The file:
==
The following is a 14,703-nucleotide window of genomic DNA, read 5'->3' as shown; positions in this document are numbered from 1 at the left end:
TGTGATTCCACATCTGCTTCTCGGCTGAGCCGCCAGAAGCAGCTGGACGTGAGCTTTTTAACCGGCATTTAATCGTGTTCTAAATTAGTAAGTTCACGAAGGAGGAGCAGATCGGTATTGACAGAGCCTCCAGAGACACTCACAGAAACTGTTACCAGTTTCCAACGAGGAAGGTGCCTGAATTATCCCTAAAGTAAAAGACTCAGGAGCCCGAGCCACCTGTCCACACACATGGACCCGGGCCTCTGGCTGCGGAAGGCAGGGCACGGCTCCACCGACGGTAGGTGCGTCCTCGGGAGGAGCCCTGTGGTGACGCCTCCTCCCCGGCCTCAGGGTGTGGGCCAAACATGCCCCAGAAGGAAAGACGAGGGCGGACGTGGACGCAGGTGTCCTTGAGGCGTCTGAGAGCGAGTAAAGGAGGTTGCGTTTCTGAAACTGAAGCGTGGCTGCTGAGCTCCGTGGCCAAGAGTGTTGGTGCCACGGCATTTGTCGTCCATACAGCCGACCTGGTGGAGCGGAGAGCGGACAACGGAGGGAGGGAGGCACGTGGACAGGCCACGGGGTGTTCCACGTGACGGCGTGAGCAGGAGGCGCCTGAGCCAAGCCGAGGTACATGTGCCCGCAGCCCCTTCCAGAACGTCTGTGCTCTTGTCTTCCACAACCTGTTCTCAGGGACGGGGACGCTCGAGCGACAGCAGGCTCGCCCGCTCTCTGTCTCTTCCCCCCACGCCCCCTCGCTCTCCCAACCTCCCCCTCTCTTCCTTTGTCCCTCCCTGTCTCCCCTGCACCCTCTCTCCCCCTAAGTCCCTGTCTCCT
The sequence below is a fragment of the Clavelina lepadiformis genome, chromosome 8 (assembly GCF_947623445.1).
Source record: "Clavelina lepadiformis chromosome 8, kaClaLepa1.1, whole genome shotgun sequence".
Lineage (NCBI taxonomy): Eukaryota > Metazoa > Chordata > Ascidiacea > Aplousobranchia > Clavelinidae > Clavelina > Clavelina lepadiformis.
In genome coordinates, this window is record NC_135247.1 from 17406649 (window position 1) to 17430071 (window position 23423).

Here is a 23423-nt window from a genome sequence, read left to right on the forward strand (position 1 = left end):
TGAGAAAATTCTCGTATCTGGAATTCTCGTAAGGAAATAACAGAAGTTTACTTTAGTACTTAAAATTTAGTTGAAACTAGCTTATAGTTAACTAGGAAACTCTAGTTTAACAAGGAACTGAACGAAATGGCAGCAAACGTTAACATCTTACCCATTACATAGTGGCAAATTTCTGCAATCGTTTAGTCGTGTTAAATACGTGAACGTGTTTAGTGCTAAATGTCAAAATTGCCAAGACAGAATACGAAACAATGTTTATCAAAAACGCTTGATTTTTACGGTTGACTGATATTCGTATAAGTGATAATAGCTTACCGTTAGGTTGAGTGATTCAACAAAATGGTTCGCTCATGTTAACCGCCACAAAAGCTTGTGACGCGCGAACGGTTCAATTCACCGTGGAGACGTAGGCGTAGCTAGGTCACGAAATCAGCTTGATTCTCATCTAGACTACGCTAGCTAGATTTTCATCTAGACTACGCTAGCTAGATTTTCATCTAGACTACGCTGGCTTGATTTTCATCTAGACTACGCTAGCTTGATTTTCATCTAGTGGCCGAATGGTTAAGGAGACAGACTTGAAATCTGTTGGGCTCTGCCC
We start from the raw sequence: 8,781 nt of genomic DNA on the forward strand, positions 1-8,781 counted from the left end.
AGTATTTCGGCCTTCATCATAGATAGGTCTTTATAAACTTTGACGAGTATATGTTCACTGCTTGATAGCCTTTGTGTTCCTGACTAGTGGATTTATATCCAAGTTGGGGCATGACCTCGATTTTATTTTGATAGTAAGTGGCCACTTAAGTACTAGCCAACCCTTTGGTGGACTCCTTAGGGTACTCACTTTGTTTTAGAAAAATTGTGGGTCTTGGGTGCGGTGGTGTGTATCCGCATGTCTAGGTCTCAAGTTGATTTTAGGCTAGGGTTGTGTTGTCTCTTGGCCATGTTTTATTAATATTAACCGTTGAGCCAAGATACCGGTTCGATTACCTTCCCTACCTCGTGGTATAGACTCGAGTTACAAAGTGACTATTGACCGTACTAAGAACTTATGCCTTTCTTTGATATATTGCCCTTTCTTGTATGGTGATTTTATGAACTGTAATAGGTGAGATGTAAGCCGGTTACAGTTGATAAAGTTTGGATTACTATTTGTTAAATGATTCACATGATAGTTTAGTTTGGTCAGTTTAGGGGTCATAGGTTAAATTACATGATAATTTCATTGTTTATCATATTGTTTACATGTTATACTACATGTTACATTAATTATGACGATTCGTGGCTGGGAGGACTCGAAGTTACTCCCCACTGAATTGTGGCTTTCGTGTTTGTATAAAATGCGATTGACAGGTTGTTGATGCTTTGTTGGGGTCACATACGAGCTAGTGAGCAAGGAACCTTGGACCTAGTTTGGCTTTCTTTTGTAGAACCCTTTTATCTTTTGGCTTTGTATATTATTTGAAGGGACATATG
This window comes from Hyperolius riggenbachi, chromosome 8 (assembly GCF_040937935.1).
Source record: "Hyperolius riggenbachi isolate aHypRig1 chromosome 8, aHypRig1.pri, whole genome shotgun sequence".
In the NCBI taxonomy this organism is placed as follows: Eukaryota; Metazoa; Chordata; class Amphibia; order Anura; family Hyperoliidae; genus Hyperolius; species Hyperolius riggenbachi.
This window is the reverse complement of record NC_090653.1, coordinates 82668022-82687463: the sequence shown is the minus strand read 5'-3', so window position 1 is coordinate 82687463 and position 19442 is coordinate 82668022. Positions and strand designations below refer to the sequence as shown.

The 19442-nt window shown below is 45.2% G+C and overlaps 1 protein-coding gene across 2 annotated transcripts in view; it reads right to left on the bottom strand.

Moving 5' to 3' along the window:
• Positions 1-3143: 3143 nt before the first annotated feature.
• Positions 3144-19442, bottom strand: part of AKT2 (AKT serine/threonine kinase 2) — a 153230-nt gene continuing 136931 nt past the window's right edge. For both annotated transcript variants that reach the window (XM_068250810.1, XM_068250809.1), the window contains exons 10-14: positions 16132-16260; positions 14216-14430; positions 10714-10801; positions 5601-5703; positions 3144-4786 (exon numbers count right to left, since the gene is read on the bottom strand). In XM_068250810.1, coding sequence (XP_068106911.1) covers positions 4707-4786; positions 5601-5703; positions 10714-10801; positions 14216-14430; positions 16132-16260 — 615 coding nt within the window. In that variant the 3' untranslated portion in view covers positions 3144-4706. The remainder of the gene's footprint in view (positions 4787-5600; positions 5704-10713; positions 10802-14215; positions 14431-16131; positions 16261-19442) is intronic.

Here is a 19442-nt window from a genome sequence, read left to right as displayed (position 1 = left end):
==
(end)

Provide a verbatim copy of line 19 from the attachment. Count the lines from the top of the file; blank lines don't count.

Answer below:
Here is a 19442-nt window from a genome sequence, read left to right as displayed (position 1 = left end):